Living

Getting schooled

Top 20 green colleges

Sierra magazine has just released its third annual list of what it calls “the most eco-enlightened U.S. colleges.” It ranks schools based on the results of a questionnaire sent to sustainability experts at hundreds of institutions across the country. Scores were assigned in eight categories: efficiency, energy, food, academics, purchasing, transportation, waste management, and administration. The rankings come at a time when two-thirds of college applicants say a school’s green record would influence their enrollment decision, according to a Princeton Review survey [PDF]. Below we’ve got the dish on Sierra‘s top 20 picks. (Schools that also made the Princeton Review’s …

don't be a burnout!

How to deal with incandescent excuses and ‘dim bulbs’

The phase-out of incandescent bulbs in the European Union begins next month, so it’s time to get prepared for a new round of ridiculous excuses about why folks can’t use more efficient lights. Despite having been dealt with repeatedly, these seem to be dug up anytime lights make the news. Luckily, they seem to get more ludicrous and bizarre every time. Who knows what the advocates of wasting energy will come up with next? Here are some of my favorites. Those squiggly lights have mercury! I’m not putting that in my house! An oldie, but a goodie. And like many …

Prison Break

Washington state prisons pursue sustainable practices, green-collar job training

Daniel plants showy fleabane, a prairie flower native to the Pacific Northwest, at the Stafford Creek Corrections Center.Photo: Sarah van Schagen Rows and rows of small yellow cylinders fill the greenhouse where Daniel works steadily, beads of sweat forming on his round, bald head as he places tiny seeds in each container. He is planting showy fleabane, an endangered variety of prairie groundcover that will eventually produce purple-petaled blooms worthy of their moniker. His work is part of a federally funded prairie restoration project, an effort to repair the native grasslands of the Pacific Northwest in areas like Fort Lewis, …

Bag it

Seattle voters toss disposable bag fee

Image: Tom Twigg/GristIn the end, elections always come down to numbers. In the case of Seattle’s Aug. 18 primary — a vote that would decide whether the city would adopt a 20-cent fee for paper and plastic bags at local stores — the most important number turned out to be not the 20 cents nor the number of votes against, but the amount of money spent on the anti-fee campaign by plastic industry lobbyists. That number is $1.4 million … or about 7 million disposable bags at two dimes a piece. Enough, apparently, to defeat the measure by a hefty …

Meet power rock and his sidekick spurt

Coal coloring book teaches kids all about dirty energy

Update below The coal-industry group Families Organized to Represent the Coal Economy, which doesn’t actually allow families to join, has a wonderfully crappy coloring book for children. Let’s have a look! Plot, character development, and drawings that kids would actually want to color don’t seem to be priorities for “Eyes for Frosty.” At least it picks a relevant topic in snowmen—they won’t be around for long if the coal industry succeeds in stomping all over climate change legislation. And kids will be stuck with the consequences of our fossil-fuel pollution, so it sort of makes sense to at least leave …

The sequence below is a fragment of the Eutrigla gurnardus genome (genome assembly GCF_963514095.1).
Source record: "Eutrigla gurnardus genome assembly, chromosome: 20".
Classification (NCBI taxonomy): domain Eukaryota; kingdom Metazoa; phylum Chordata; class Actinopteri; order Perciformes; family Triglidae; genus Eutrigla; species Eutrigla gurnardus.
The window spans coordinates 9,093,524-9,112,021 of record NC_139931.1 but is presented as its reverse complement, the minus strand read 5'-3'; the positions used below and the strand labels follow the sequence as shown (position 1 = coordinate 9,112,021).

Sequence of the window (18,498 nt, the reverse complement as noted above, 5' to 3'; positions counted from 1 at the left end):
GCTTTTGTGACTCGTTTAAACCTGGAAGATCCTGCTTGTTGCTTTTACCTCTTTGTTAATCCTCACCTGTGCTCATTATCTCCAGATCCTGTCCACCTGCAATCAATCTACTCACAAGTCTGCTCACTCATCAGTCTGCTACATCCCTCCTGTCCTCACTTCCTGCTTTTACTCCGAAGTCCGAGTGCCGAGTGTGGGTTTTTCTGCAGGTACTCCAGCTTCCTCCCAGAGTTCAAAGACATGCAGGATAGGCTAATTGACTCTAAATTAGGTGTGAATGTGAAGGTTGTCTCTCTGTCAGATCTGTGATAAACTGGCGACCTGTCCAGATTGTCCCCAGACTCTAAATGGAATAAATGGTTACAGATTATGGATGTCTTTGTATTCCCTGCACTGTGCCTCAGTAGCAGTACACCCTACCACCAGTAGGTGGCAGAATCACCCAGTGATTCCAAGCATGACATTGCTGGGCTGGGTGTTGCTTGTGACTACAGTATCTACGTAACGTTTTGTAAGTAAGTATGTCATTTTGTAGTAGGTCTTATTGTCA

General Musings

GM: Innovators or crackheads?

Some assembly required.GM.comAt one of our news meetings last week, I mentioned a story I had seen. “GM says the Chevy Volt will get 230 miles per gallon,” I told my fellow editors. The number struck me funny because it was ludicrously far beyond any current mpg rating, and because GM acknowledged that the Volt, due in late 2010, would be difficult to recharge given current infrastructure. It’s as if you had a pony that delivered lollipops door to door, except it didn’t have anywhere to buy them. But to a couple of staffers, it was funny for a whole …

Horror Show

‘The Cove’ pulls no punches in documenting Japanese dolphin hunt

The Cove documents a the hunting of dolphins in one Japanese fishing village.Early on in The Cove, director Louie Psihoyos describes how he assembled an “Ocean’s Eleven”-like team of specialists to infiltrate and expose a secret, brutal, for-profit dolphin-killing operation in Japan. The description fits the film, which is structured more like an action thriller than a documentary. And the team, which includes a pair of world-class free divers, a “clandestine operations” specialist who’s discovered Caribbean shipwrecks, a rock concert organizer, and a spiritual surfer dude who co-founded Surfers for Cetaceans. (Cetacea, for marine-illiterate folk, is the order of marine …

Car-Bon Voyage

Ask Umbra on dream trips

Send your question to Umbra! Q. Dear Umbra, Like any married couple, my husband and I occasionally fantasize about what we’ll do with our life in our retirement years. We’ve had the typical RV fantasy as we do love to travel, but we worry about the gas consumption and resulting emissions that would come of that route. We could tour around in our Prius and stay at budget hotels (and probably break even monetarily), but we’re concerned with their poor laundering, heating/cooling and other consumption choices. Of course we love foreign travel, but the emissions from airplanes are hard to …

Bill McKibben talks climate on Colbert Report

Bill McKibben—author, Grist board member, and 350.org leader—appeared on The Colbert Report Monday night to talk climate change and spread the word about the International Day of Climate Action on Oct. 24. He also gave a solid explanation of the significance of the number 350. The ever-courteous Stephen Colbert threatened to upstage him by launching his own 349.org.